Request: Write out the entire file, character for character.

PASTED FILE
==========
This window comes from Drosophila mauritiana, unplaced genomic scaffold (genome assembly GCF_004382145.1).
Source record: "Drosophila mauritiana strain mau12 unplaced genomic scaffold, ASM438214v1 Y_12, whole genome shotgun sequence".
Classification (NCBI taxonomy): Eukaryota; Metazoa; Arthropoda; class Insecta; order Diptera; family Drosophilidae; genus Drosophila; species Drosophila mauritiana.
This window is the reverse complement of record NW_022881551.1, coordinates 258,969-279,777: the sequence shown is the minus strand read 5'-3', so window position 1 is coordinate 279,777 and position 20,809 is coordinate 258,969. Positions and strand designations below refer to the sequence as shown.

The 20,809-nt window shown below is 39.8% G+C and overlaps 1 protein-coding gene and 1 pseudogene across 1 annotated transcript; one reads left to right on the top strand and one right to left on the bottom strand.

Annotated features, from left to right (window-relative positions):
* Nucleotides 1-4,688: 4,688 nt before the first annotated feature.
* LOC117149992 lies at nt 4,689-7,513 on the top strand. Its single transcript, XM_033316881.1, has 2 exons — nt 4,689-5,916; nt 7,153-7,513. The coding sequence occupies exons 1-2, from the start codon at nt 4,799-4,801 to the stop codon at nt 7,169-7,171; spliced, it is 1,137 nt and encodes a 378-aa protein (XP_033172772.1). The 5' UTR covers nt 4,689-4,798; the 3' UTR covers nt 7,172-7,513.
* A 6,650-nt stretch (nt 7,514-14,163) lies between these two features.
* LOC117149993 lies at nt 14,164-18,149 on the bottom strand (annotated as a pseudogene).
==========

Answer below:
This window comes from Drosophila mauritiana, unplaced genomic scaffold (genome assembly GCF_004382145.1).
Source record: "Drosophila mauritiana strain mau12 unplaced genomic scaffold, ASM438214v1 Y_12, whole genome shotgun sequence".
Classification (NCBI taxonomy): Eukaryota; Metazoa; Arthropoda; class Insecta; order Diptera; family Drosophilidae; genus Drosophila; species Drosophila mauritiana.
This window is the reverse complement of record NW_022881551.1, coordinates 258,969-279,777: the sequence shown is the minus strand read 5'-3', so window position 1 is coordinate 279,777 and position 20,809 is coordinate 258,969. Positions and strand designations below refer to the sequence as shown.

The 20,809-nt window shown below is 39.8% G+C and overlaps 1 protein-coding gene and 1 pseudogene across 1 annotated transcript; one reads left to right on the top strand and one right to left on the bottom strand.

Annotated features, from left to right (window-relative positions):
* Nucleotides 1-4,688: 4,688 nt before the first annotated feature.
* LOC117149992 lies at nt 4,689-7,513 on the top strand. Its single transcript, XM_033316881.1, has 2 exons — nt 4,689-5,916; nt 7,153-7,513. The coding sequence occupies exons 1-2, from the start codon at nt 4,799-4,801 to the stop codon at nt 7,169-7,171; spliced, it is 1,137 nt and encodes a 378-aa protein (XP_033172772.1). The 5' UTR covers nt 4,689-4,798; the 3' UTR covers nt 7,172-7,513.
* A 6,650-nt stretch (nt 7,514-14,163) lies between these two features.
* LOC117149993 lies at nt 14,164-18,149 on the bottom strand (annotated as a pseudogene).